Tracker software: Efficiently track grant expenses and support volunteer activity

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Thanks to our tracker, we are able to avoid the accountant's nightmare depicted in the image.
Thanks to our tracker, we are able to avoid the accountant’s nightmare depicted in the image.

To ease the administrative burden of tracking grant expenses and to support a higher volume of volunteer activity, the Czech Wikimedia chapter (WM Czech Republic) created their own “tracker” – a lightweight expense tracking system that can be adopted by any organization.
WM Czech Republic has been utilizing this software since 2011 to implement our Mediagrant and Presentation&Outreach programs. These are two of the three Project and Event Grants that our chapter operates under – Mediagrant supports free media creation (see this or this blog post), while Presentation&Outreach deals with promotional activities of our chapter.  Having no executive employees, we needed to develop a procedure to make sure that all receipts are filed, approved, and catalogued. This requires a simple way of controlling the flow of money.
Petr Novák (Che), a member of our chapter, took initiative and looked at the options. First, he considered building the tracker upon a pre-made piece of software, such as Bugzilla. Then, he decided to start from the beginning and develop a completely new and lightweight tracking system. The result is freely accessible online and now includes hundreds of grant expenses. “I have spent about 70 days working on it over the three years – but I never killed the whole day with it”, says Petr Novák when I ask him about the tracker. He adds humbly: “It is a trivial app written in Python using the Django framework. Its sole purpose is to store information about tickets.”
Every „ticket“ (expense) has a catalogue number and includes one or more receipts. Routine tickets, such as minor travel expenses for Mediagrant photographers, are usually filed after the pictures are uploaded to Commons. For major expenses, tickets are written in advance and sent to our grant committee for review and approval.  The ticket page includes a description, list of expenses, a place to upload scanned receipts, and a link to the photos uploaded on Commons. The receipt is the only part of tracker that is not accessible to everyone on the Web since it might contain personal information.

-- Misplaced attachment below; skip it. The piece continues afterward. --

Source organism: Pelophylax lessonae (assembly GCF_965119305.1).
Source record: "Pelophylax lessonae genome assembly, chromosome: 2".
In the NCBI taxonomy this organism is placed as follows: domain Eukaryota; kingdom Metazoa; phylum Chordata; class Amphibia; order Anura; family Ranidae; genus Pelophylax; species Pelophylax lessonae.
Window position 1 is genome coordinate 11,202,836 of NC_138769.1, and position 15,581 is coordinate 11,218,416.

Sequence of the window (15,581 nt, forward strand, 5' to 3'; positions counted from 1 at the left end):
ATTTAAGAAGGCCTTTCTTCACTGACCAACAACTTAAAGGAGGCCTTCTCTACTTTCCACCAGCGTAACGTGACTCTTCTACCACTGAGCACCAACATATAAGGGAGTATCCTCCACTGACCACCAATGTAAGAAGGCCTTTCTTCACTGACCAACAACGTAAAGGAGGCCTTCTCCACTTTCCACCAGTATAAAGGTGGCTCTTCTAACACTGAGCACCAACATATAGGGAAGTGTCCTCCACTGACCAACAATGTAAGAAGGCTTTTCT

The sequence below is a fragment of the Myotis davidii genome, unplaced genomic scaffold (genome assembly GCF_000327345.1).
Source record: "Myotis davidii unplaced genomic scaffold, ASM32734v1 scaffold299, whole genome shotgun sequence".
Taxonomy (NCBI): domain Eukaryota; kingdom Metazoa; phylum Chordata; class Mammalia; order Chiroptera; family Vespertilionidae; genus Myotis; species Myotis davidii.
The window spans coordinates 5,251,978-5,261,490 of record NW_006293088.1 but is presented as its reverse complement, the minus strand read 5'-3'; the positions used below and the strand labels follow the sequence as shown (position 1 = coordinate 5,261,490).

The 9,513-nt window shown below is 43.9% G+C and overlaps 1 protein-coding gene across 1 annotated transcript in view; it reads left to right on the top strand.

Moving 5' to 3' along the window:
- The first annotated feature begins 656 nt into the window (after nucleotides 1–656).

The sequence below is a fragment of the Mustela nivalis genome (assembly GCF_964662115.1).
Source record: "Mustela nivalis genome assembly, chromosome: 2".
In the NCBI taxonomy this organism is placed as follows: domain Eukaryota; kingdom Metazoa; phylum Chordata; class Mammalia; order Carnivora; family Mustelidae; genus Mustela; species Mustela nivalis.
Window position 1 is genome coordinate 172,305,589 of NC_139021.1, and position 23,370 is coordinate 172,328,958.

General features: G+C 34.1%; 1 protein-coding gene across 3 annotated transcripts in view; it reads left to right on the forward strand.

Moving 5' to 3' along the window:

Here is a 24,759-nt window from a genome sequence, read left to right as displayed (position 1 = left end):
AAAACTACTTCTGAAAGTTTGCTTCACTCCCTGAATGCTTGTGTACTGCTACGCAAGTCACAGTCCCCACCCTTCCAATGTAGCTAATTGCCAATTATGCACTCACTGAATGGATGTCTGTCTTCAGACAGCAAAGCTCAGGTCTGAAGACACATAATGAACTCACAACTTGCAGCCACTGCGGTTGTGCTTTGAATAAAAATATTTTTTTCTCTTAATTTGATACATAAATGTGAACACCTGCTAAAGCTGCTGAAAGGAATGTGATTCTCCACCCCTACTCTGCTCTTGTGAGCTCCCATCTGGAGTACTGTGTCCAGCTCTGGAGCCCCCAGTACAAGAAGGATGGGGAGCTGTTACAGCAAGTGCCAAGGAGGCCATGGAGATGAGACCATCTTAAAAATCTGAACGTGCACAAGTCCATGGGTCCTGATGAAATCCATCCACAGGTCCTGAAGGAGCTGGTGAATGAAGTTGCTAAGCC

Tickets also track cash flow. They can be marked as ‘draft’, ‘filed’, ‘approved’, ‘catalogued for reimbursement’, and finally ‘reimbursed’. All receipts are handed over to our part-time grant administrator who catalogues them for the accountant to archive. Most importantly, the time period between request for reimbursement and actually transferring the money is usually very short, making it an easy process for our volunteers.
Our tracker includes more than 500 tickets and the number grows on an average of about 5 per week. 76 people, both chapter members and collaborators, have registered in the tracker system and 43 have filed a ticket. A free software released on GitHub, anyone can install Tracker. Alternatively, you can contact me and I’ll put you in touch with Petr Novák who is willing to install the tracker for any Wikimedia organization on their server.
Tracker has allowed our chapter to support an increasing amount of volunteer activity and improve our administrative processes. It’s simple, easy, and will help your community and programs grow!
Vojtěch Dostál is a board member of Wikimedia Czech Republic. He would like to express his gratitude to Alexandra Wang from the WMF Grantmaking team for her immense help with the draft of this post.

Archive notice: This is an archived post from, which operated under different editorial and content guidelines than Diff.

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